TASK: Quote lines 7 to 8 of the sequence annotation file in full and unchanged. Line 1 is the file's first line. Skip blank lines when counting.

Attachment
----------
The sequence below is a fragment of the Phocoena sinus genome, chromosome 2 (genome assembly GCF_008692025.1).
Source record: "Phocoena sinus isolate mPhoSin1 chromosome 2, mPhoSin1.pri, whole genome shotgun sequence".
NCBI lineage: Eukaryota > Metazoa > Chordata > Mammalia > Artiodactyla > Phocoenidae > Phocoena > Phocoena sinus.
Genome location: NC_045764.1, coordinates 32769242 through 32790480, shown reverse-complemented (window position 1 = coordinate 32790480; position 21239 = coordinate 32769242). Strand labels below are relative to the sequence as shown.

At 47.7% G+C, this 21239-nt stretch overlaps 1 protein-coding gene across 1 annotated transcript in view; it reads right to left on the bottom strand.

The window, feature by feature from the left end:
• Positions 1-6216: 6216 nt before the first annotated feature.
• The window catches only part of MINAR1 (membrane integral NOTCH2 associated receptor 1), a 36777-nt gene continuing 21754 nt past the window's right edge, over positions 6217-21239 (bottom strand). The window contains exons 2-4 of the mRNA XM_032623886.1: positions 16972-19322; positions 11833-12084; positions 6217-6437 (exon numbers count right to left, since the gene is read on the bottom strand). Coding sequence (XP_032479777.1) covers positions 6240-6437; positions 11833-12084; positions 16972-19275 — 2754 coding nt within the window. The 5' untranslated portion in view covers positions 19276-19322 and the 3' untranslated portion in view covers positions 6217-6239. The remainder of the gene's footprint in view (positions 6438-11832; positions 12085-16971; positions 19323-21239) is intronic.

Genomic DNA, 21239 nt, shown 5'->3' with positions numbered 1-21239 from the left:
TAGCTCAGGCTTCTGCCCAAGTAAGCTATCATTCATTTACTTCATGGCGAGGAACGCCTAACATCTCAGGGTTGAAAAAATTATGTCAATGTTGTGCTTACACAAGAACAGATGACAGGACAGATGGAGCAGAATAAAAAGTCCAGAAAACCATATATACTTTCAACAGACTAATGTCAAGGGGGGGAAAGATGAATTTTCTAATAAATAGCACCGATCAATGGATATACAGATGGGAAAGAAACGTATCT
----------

• Positions 1-6216: 6216 nt before the first annotated feature.
• The window catches only part of MINAR1 (membrane integral NOTCH2 associated receptor 1), a 36777-nt gene continuing 21754 nt past the window's right edge, over positions 6217-21239 (bottom strand). The window contains exons 2-4 of the mRNA XM_032623886.1: positions 16972-19322; positions 11833-12084; positions 6217-6437 (exon numbers count right to left, since the gene is read on the bottom strand). Coding sequence (XP_032479777.1) covers positions 6240-6437; positions 11833-12084; positions 16972-19275 — 2754 coding nt within the window. The 5' untranslated portion in view covers positions 19276-19322 and the 3' untranslated portion in view covers positions 6217-6239. The remainder of the gene's footprint in view (positions 6438-11832; positions 12085-16971; positions 19323-21239) is intronic.